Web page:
three mutation-positive cases displaying positive AIP IHC, the
unexpected IHC finding could have been due to technical difficul-
ties such as unspecific staining or missense-type second hits en-
abling production of nonfunctional yet immunoreactive AIP pro-
ability to screen for AIP alterations by IHC will further improve.
in the near future, IHC screening will remain useful, because direct
DNA testing for AIP germ-line mutations would require prior
genetic counseling. Genetic counseling demands resources and
needs to be reserved for those pituitary adenoma cases that display
features of hereditary susceptibility.
The annual incidence of newly diagnosed cases of acromegaly
ranges from 2.8 to ?4 per million, with prevalences ranging from
34 to 120 cases per million (20). Although these observations
suggest that ?1,000 new cases will be diagnosed annually in the
United States, the insidious nature of acromegaly and the frequent
delays in diagnosis in this disease have led to estimates that
majority of patients present with a macroadenoma, and younger
patients frequently have larger, more invasive tumors with poorer
outcomes, the potential for prolonged biochemical remission with
any single modality is diminished (22, 23). In patients with more
advanced disease, successful therapy eliminates or resolves all
manifestations of the disease in a minority, and diminished quality-
related primarily to chronic cardiovascular disease, is a function of
biochemical control: risk of mortality may be as high as 3.5-fold
greater in patients with persistent disease compared with those in
remission (22, 23, 25–28). Although molecular diagnosis of PAP in
unselected pituitary adenomas would be first performed in a
research setting, thousands of paraffin-embedded somatotropi-
noma samples in the United States alone are available for pre-
screening of PAP by AIP IHC, pending consent from the patients.
does not seem to be influenced by diagnosed AIP mutation
positivity, offering genetic counseling and predictive testing to
family members provides a powerful tool for prevention of mor-
bidity in at-risk individuals. The great majority of AIP-related
tumors are GH- and/or PRL-secreting adenomas, and the clinical
diagnosis of acromegaly at onset is difficult. Therefore, we suggest
that asymptomatic relatives testing positive for an AIP mutation
should undergo annual PRL and IGF1 monitoring (29), as sug-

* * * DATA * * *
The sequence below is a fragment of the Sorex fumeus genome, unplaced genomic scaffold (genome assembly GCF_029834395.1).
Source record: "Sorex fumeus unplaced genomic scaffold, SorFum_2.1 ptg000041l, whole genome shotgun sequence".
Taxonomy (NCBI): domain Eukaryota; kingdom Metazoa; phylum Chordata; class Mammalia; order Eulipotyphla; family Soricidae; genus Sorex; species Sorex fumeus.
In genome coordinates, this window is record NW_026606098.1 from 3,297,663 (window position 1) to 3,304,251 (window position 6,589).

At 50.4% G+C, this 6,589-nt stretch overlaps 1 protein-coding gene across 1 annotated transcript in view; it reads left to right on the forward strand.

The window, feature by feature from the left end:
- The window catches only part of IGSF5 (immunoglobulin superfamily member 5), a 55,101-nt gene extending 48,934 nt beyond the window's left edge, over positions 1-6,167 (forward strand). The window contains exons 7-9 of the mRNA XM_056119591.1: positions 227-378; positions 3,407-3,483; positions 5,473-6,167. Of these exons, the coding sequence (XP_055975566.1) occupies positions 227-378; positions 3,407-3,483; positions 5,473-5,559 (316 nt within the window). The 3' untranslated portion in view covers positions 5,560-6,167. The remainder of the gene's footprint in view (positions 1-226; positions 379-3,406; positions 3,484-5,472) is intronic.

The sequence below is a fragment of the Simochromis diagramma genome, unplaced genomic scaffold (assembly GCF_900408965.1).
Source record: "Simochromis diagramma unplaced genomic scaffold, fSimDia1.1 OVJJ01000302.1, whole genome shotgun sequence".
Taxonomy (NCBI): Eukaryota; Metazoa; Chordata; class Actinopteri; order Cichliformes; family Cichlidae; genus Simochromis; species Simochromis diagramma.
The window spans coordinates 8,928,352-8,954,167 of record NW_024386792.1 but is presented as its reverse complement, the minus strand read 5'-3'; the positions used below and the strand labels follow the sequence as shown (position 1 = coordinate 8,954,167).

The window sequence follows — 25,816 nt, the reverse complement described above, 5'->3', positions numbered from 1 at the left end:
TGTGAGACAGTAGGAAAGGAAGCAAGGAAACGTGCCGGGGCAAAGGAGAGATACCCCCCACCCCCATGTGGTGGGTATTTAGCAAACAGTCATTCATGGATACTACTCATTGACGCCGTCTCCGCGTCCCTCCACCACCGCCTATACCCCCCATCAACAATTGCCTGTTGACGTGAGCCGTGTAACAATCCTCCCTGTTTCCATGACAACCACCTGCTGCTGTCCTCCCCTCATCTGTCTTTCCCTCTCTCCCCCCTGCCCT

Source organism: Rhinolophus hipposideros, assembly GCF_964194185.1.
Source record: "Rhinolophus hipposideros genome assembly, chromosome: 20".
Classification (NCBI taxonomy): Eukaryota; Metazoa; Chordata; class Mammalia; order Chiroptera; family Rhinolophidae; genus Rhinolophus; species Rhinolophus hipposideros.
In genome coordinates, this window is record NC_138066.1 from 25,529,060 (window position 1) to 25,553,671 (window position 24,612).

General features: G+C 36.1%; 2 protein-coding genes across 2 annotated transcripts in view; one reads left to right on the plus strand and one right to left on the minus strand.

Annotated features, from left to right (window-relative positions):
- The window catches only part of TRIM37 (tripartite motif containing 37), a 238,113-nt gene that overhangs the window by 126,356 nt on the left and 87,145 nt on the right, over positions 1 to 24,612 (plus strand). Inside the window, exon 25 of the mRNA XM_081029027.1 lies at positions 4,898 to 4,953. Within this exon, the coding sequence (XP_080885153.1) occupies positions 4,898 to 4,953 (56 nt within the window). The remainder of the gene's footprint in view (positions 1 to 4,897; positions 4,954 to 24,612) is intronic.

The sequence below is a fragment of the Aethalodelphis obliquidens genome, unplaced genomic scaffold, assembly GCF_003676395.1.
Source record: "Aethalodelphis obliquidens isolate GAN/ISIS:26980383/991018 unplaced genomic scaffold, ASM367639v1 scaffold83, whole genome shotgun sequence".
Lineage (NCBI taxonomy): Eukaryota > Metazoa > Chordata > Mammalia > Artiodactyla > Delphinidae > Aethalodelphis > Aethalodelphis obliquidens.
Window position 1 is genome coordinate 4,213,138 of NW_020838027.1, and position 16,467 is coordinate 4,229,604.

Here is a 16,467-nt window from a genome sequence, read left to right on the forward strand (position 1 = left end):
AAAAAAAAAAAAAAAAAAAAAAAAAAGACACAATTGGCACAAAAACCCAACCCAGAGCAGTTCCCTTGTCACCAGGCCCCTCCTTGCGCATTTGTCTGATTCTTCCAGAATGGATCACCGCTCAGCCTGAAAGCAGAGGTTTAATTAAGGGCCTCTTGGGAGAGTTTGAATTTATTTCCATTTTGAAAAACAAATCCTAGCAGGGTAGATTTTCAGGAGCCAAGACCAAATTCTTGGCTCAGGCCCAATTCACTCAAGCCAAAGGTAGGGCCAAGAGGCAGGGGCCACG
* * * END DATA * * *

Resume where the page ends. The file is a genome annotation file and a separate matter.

gested for MEN1 carriers (30). Finally, we highlight the particular
for acromegaly or with early onset of the tumor.
Materials and Methods
Study Subjects. The study was approved by the appropriate ethics
review committees. Appropriate informed consent was obtained
from all subjects.
Young acromegaly patients. DNA extracted from paraffin-
embedded tumor tissue was available from 27 patients with
acromegaly from the German pituitary tumor register, Institute
of Pathology, Marienkrankenhaus Hamburg. The search was
conducted for entries during the last 3 years for patients younger
than 40 years old at the time of surgery.
DNA derived from blood was available from 36 Finnish acro-
megaly patients who were ?45 years old and originally diagnosed
and treated at the Department of Endocrinology, Helsinki Uni-
versity Central Hospital (HUCH). This cohort represented 57.1%
of all young (?45 years) acromegaly patients diagnosed at HUCH
between the years 1980–2005.
Unselected acromegaly patients. Blood-extracted DNA samples from
71 unselected Italian acromegaly patients who were referred to
Treviso General Hospital were available. Age at diagnosis ranged
between 23 and 90 years, with a mean age of 45 years.
Unselected pituitary adenoma patients. Altogether, 113 samples col-
lected consecutively from patients undergoing resection of a pitu-
itary tumor at the Cleveland Clinic were analyzed. DNA was
isolated from either blood or tumor tissue. Age at diagnosis ranged
between 8 and 87 years, with a mean age of 52 years. Of these 113
patients, all underwent biochemical and immunohistochemically
due to GH-secreting adenomas, 11 with hyperprolactinemia due to
PRL-secreting adenomas. The remaining 76 patients had a non-
functioning pituitary adenoma. None of the patients had a family
history of pituitary tumors.
Blood-extracted DNA samples from 122 unselected Polish pitu-
itary adenoma patients were collected at the International Hered-